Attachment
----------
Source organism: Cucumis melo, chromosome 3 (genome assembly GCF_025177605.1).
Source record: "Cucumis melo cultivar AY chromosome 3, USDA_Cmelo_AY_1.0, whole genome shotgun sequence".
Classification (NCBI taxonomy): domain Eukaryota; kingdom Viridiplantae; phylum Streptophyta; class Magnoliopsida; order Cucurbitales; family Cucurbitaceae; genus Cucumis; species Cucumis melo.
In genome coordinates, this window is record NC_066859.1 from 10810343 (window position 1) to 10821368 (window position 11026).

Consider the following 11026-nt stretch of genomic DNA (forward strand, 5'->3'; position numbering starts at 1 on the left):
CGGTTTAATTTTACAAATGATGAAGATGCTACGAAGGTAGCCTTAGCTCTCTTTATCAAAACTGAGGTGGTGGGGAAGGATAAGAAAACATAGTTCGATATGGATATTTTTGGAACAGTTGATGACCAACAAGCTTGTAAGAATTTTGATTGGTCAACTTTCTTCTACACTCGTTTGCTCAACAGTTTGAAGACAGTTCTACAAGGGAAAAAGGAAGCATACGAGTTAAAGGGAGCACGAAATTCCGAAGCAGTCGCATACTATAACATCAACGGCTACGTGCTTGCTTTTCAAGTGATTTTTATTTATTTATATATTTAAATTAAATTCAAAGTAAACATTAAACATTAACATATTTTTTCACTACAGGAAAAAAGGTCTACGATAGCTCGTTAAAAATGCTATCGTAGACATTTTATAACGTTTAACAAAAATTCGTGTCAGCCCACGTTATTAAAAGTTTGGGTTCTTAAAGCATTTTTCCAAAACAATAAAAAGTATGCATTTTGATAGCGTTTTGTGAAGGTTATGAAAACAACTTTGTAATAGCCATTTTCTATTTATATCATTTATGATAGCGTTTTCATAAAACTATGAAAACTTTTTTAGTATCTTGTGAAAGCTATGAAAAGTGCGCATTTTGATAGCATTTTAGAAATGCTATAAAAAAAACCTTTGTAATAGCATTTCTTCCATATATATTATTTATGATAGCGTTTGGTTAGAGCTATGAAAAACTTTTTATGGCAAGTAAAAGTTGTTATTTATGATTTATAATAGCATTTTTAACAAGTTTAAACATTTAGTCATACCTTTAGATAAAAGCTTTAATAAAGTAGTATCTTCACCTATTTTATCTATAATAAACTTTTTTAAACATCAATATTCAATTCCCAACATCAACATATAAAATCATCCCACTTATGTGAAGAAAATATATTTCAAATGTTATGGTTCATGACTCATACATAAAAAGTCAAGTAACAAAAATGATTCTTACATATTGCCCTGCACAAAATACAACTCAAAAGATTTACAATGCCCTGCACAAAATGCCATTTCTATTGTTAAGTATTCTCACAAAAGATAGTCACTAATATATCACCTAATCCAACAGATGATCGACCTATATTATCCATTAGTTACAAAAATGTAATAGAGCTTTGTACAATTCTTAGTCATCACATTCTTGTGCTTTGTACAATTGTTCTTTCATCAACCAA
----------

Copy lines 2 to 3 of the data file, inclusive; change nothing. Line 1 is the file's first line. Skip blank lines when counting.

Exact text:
Source record: "Cucumis melo cultivar AY chromosome 3, USDA_Cmelo_AY_1.0, whole genome shotgun sequence".
Classification (NCBI taxonomy): domain Eukaryota; kingdom Viridiplantae; phylum Streptophyta; class Magnoliopsida; order Cucurbitales; family Cucurbitaceae; genus Cucumis; species Cucumis melo.